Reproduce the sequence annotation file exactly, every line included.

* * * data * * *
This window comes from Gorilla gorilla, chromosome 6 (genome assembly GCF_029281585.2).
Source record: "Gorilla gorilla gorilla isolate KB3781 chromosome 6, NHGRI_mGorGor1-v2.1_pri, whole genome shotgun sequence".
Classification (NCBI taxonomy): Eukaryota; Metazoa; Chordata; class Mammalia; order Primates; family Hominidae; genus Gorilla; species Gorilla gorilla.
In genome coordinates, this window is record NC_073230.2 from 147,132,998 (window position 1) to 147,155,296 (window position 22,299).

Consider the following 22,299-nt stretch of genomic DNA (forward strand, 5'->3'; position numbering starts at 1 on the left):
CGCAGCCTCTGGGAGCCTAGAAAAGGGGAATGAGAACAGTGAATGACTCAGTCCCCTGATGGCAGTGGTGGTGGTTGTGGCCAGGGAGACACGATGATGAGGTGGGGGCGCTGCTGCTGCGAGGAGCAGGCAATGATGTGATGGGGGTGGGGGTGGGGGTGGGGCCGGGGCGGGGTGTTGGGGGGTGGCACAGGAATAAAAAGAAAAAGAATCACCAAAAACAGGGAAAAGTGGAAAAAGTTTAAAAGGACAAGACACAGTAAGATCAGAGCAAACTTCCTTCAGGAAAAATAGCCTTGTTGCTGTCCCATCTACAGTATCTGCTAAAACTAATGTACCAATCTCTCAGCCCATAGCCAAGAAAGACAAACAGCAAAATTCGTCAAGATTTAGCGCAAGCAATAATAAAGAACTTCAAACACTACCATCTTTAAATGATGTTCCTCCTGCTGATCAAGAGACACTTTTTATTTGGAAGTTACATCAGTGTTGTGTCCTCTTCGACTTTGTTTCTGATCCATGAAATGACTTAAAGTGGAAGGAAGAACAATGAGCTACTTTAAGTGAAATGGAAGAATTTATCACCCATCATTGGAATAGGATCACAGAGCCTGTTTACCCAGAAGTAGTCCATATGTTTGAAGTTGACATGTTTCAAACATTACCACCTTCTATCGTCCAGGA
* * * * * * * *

This window comes from Gorilla gorilla, chromosome 6 (genome assembly GCF_029281585.2).
Source record: "Gorilla gorilla gorilla isolate KB3781 chromosome 6, NHGRI_mGorGor1-v2.1_pri, whole genome shotgun sequence".
Classification (NCBI taxonomy): Eukaryota; Metazoa; Chordata; class Mammalia; order Primates; family Hominidae; genus Gorilla; species Gorilla gorilla.
In genome coordinates, this window is record NC_073230.2 from 147,132,998 (window position 1) to 147,155,296 (window position 22,299).

Consider the following 22,299-nt stretch of genomic DNA (forward strand, 5'->3'; position numbering starts at 1 on the left):
CGCAGCCTCTGGGAGCCTAGAAAAGGGGAATGAGAACAGTGAATGACTCAGTCCCCTGATGGCAGTGGTGGTGGTTGTGGCCAGGGAGACACGATGATGAGGTGGGGGCGCTGCTGCTGCGAGGAGCAGGCAATGATGTGATGGGGGTGGGGGTGGGGGTGGGGCCGGGGCGGGGTGTTGGGGGGTGGCACAGGAATAAAAAGAAAAAGAATCACCAAAAACAGGGAAAAGTGGAAAAAGTTTAAAAGGACAAGACACAGTAAGATCAGAGCAAACTTCCTTCAGGAAAAATAGCCTTGTTGCTGTCCCATCTACAGTATCTGCTAAAACTAATGTACCAATCTCTCAGCCCATAGCCAAGAAAGACAAACAGCAAAATTCGTCAAGATTTAGCGCAAGCAATAATAAAGAACTTCAAACACTACCATCTTTAAATGATGTTCCTCCTGCTGATCAAGAGACACTTTTTATTTGGAAGTTACATCAGTGTTGTGTCCTCTTCGACTTTGTTTCTGATCCATGAAATGACTTAAAGTGGAAGGAAGAACAATGAGCTACTTTAAGTGAAATGGAAGAATTTATCACCCATCATTGGAATAGGATCACAGAGCCTGTTTACCCAGAAGTAGTCCATATGTTTGAAGTTGACATGTTTCAAACATTACCACCTTCTATCGTCCAGGA